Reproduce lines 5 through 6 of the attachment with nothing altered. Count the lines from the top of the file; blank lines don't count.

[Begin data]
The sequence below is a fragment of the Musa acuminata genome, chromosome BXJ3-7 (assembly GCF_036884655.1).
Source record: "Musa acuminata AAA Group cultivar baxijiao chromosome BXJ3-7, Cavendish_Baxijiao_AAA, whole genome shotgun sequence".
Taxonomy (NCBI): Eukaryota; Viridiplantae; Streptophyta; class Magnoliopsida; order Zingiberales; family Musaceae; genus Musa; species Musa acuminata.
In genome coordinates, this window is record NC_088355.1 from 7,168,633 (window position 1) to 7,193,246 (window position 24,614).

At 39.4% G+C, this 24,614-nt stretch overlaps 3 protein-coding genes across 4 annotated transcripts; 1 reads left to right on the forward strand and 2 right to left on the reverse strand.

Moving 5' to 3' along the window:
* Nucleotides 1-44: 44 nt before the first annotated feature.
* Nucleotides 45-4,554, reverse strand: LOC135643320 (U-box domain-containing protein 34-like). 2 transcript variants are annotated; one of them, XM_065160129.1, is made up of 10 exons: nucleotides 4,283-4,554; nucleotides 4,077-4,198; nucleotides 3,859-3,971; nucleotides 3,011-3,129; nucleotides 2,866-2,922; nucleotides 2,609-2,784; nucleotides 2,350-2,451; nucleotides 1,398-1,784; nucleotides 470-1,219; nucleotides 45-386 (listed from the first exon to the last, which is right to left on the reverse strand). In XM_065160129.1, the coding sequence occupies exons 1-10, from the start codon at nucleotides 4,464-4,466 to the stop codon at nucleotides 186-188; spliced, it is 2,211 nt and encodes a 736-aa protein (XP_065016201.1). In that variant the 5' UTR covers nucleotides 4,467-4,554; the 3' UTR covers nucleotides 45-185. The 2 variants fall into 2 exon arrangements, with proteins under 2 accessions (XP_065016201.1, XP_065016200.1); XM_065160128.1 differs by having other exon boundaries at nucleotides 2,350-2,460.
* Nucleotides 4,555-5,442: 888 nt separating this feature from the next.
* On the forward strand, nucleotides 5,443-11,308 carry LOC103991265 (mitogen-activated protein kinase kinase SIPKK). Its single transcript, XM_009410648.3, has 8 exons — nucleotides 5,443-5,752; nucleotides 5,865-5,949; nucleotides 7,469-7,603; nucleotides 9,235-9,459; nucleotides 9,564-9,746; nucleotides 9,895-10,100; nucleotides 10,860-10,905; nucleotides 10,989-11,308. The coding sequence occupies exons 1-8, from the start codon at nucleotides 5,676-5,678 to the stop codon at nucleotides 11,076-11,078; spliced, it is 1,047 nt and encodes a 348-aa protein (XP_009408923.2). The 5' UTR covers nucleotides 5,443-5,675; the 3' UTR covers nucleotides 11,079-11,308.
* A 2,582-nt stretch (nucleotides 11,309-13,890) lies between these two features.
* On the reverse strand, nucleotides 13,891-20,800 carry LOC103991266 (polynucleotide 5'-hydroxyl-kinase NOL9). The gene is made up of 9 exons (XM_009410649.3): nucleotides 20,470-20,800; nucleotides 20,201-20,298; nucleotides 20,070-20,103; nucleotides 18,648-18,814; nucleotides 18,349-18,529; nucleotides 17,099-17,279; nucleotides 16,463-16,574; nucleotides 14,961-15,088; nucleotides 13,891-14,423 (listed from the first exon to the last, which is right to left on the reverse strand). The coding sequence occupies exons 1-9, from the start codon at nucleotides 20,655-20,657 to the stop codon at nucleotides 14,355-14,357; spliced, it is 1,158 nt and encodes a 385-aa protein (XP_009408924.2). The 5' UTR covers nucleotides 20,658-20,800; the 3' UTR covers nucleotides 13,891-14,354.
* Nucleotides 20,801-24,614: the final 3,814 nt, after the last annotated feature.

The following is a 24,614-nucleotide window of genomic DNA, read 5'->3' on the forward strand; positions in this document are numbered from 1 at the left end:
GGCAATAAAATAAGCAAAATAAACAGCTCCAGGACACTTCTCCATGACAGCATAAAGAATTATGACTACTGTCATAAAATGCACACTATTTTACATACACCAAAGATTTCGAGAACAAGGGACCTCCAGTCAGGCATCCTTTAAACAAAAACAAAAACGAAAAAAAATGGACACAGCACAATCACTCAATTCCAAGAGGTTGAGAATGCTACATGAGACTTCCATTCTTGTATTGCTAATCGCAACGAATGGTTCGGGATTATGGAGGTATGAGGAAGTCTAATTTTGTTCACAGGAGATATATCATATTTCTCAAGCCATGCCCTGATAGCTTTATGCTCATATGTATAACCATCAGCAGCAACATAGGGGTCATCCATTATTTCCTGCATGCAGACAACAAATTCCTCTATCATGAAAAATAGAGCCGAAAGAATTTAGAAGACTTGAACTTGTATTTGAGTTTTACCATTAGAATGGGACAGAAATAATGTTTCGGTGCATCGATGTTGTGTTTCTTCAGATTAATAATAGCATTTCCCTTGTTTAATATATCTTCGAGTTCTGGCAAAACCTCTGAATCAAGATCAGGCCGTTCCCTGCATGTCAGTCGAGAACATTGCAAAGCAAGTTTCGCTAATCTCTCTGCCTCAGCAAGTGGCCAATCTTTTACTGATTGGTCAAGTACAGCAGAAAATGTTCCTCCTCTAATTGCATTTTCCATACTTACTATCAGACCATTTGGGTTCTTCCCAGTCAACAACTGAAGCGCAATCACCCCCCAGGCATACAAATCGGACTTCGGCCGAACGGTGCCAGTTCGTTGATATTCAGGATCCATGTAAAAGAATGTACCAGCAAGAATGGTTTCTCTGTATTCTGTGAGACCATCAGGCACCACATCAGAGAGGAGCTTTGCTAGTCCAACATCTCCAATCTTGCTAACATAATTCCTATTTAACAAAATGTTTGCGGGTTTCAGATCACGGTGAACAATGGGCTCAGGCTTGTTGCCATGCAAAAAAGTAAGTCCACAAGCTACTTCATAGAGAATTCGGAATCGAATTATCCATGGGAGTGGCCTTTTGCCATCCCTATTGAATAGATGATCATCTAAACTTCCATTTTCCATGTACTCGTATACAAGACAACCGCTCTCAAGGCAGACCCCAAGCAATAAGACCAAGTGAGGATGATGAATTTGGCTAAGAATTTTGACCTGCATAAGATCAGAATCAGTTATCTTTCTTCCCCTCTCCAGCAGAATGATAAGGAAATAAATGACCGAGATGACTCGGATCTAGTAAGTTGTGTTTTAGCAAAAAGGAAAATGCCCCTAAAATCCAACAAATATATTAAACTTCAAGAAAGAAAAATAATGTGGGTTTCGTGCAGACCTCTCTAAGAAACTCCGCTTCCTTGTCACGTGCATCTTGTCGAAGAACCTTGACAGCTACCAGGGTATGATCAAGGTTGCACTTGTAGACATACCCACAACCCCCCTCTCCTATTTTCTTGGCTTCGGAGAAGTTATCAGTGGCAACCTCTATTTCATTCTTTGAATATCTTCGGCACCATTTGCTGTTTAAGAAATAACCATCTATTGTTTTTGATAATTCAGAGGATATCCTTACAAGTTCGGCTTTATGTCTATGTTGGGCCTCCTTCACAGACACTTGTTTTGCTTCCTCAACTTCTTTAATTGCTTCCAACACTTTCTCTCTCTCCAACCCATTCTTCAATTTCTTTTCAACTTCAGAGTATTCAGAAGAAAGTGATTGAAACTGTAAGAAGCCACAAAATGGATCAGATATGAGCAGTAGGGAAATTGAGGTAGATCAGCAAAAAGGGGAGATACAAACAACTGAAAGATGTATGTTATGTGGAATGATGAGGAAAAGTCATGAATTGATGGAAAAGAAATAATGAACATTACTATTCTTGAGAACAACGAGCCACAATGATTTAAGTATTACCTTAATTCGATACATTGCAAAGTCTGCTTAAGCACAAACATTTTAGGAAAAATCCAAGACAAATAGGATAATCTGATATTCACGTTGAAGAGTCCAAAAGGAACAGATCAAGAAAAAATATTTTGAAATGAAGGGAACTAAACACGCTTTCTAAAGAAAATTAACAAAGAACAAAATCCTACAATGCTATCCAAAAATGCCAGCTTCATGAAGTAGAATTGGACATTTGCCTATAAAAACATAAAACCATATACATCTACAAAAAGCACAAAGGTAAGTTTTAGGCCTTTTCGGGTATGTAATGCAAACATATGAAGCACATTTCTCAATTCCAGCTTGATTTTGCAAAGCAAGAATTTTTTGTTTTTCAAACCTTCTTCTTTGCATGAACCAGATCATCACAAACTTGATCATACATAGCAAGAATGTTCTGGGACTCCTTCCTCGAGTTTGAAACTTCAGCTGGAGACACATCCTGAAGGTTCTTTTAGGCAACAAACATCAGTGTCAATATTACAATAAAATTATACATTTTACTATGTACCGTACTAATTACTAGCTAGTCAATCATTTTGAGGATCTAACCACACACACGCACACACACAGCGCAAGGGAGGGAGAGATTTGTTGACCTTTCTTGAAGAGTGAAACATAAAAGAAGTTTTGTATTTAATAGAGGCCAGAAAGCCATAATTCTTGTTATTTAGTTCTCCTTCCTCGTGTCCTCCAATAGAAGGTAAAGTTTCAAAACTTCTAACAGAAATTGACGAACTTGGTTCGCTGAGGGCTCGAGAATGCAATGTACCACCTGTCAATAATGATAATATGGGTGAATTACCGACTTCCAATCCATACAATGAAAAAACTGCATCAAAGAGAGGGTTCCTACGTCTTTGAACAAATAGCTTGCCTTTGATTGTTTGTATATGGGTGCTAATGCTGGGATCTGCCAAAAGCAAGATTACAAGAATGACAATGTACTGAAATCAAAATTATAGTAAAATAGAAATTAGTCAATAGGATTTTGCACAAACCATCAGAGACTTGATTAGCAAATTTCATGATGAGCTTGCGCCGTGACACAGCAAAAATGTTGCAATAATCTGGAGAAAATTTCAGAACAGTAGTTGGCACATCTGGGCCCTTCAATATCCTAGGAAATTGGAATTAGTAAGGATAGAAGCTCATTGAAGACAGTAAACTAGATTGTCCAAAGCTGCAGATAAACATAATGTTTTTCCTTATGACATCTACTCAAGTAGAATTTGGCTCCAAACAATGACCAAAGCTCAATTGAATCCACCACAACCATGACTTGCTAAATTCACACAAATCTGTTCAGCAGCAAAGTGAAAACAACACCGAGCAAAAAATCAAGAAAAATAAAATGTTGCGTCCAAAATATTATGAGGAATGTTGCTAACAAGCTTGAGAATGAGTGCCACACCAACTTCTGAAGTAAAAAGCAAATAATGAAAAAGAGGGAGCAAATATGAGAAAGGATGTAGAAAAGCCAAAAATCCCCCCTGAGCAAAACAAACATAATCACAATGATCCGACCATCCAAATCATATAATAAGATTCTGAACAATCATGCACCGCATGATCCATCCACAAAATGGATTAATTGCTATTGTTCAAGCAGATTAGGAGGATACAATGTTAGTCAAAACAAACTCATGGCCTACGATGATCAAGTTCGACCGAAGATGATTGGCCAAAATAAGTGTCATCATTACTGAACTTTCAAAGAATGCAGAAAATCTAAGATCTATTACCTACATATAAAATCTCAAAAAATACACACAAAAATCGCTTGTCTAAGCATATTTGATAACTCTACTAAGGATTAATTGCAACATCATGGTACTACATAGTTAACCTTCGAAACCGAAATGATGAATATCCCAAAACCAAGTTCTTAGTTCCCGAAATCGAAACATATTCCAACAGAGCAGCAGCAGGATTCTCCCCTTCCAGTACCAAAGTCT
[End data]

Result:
At 39.4% G+C, this 24,614-nt stretch overlaps 3 protein-coding genes across 4 annotated transcripts; 1 reads left to right on the forward strand and 2 right to left on the reverse strand.

Moving 5' to 3' along the window: